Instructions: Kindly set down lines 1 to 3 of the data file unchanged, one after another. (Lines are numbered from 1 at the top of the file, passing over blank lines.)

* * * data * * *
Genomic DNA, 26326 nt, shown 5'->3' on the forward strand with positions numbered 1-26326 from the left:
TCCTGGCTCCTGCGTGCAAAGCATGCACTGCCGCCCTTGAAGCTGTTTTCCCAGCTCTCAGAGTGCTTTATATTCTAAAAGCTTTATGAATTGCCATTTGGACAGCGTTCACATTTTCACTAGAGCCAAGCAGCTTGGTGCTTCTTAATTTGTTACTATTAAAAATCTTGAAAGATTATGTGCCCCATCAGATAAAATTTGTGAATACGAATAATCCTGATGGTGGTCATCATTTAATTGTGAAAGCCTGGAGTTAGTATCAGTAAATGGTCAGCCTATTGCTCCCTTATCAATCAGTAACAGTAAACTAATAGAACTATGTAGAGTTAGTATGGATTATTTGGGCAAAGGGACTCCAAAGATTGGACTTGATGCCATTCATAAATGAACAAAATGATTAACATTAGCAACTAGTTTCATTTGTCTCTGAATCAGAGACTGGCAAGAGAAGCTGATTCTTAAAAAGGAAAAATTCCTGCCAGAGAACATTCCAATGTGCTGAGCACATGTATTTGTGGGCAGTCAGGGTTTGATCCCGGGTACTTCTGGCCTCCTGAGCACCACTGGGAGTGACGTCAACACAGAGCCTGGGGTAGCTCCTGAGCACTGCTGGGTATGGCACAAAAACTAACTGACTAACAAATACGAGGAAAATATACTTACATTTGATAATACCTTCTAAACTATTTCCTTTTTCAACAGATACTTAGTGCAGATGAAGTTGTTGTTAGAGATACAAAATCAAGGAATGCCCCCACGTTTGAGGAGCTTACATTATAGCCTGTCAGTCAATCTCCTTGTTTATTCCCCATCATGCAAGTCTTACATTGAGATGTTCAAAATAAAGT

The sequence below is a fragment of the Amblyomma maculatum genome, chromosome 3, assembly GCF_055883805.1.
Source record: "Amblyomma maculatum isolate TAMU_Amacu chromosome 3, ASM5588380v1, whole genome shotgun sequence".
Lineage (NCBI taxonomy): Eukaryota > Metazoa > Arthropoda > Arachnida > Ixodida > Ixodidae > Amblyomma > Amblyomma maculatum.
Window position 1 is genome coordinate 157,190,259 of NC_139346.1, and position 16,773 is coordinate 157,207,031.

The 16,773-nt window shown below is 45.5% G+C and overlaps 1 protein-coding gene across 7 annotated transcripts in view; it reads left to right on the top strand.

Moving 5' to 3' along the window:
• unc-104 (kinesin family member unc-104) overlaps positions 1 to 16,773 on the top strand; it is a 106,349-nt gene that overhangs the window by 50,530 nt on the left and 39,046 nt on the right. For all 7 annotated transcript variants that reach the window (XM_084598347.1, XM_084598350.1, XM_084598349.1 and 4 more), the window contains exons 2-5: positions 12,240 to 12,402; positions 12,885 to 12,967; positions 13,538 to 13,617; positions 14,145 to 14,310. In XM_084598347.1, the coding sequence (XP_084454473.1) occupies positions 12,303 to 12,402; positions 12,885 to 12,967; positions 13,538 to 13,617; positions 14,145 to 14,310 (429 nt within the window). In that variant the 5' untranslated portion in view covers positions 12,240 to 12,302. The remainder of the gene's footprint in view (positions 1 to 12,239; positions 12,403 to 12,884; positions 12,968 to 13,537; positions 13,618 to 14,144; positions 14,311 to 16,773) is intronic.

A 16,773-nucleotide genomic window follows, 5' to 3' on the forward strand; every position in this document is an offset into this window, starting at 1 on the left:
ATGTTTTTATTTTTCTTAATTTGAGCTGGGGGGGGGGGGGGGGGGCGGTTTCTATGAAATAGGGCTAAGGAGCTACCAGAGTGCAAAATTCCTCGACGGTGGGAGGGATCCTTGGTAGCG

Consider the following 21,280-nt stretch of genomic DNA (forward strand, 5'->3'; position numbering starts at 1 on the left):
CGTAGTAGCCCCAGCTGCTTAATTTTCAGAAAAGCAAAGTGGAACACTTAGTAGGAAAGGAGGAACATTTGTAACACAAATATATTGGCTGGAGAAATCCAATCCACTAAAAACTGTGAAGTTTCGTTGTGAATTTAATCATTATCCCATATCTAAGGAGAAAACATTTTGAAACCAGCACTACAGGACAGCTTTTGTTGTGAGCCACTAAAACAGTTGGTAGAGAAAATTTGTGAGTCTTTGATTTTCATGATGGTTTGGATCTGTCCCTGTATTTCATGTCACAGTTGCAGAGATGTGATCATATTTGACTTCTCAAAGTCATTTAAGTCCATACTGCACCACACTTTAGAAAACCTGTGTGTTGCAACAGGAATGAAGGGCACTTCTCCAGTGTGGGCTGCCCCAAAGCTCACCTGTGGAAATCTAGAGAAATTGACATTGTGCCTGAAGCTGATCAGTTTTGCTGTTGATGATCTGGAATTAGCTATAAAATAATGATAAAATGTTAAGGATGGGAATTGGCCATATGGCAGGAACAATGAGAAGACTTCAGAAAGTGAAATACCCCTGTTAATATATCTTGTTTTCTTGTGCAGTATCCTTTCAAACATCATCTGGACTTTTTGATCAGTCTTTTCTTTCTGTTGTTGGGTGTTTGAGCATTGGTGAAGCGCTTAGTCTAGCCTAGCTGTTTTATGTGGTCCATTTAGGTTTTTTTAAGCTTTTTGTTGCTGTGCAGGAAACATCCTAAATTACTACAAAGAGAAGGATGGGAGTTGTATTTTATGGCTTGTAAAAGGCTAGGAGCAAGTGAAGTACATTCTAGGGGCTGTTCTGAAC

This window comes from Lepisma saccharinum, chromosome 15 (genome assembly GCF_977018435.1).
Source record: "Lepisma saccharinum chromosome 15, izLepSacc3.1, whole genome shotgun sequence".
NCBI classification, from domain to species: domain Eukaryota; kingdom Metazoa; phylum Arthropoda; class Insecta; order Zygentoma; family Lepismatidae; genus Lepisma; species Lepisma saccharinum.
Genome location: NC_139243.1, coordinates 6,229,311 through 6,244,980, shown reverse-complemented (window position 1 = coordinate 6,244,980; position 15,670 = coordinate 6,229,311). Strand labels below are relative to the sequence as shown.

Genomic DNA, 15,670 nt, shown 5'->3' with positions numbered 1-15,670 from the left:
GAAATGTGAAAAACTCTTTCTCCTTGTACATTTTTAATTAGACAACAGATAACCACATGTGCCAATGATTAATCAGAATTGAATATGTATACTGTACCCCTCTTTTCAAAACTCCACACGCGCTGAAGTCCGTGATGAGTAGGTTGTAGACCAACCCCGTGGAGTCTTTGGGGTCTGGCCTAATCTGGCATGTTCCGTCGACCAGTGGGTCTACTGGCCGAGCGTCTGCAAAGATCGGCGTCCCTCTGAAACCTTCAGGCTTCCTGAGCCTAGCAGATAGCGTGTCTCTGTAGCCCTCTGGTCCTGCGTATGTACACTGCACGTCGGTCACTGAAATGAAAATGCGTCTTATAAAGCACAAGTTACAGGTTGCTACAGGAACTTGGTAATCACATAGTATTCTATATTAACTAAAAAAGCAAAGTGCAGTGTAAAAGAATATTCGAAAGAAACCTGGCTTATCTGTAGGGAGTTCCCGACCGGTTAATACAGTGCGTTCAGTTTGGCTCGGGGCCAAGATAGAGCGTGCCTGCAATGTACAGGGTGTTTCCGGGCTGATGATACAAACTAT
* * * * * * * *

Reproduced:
Genomic DNA, 26326 nt, shown 5'->3' on the forward strand with positions numbered 1-26326 from the left:
TCCTGGCTCCTGCGTGCAAAGCATGCACTGCCGCCCTTGAAGCTGTTTTCCCAGCTCTCAGAGTGCTTTATATTCTAAAAGCTTTATGAATTGCCATTTGGACAGCGTTCACATTTTCACTAGAGCCAAGCAGCTTGGTGCTTCTTAATTTGTTACTATTAAAAATCTTGAAAGATTATGTGCCCCATCAGATAAAATTTGTGAATACGAATAATCCTGATGGTGGTCATCATTTAATTGTGAAAGCCTGGAGTTAGTATCAGTAAATGGTCAGCCTATTGCTCCCTTATCAATCAGTAACAGTAAACTAATAGAACTATGTAGAGTTAGTATGGATTATTTGGGCAAAGGGACTCCAAAGATTGGACTTGATGCCATTCATAAATGAACAAAATGATTAACATTAGCAACTAGTTTCATTTGTCTCTGAATCAGAGACTGGCAAGAGAAGCTGATTCTTAAAAAGGAAAAATTCCTGCCAGAGAACATTCCAATGTGCTGAGCACATGTATTTGTGGGCAGTCAGGGTTTGATCCCGGGTACTTCTGGCCTCCTGAGCACCACTGGGAGTGACGTCAACACAGAGCCTGGGGTAGCTCCTGAGCACTGCTGGGTATGGCACAAAAACTAACTGACTAACAAATACGAGGAAAATATACTTACATTTGATAATACCTTCTAAACTATTTCCTTTTTCAACAGATACTTAGTGCAGATGAAGTTGTTGTTAGAGATACAAAATCAAGGAATGCCCCCACGTTTGAGGAGCTTACATTATAGCCTGTCAGTCAATCTCCTTGTTTATTCCCCATCATGCAAGTCTTACATTGAGATGTTCAAAATAAAGT

The sequence below is a fragment of the Amblyomma maculatum genome, chromosome 3, assembly GCF_055883805.1.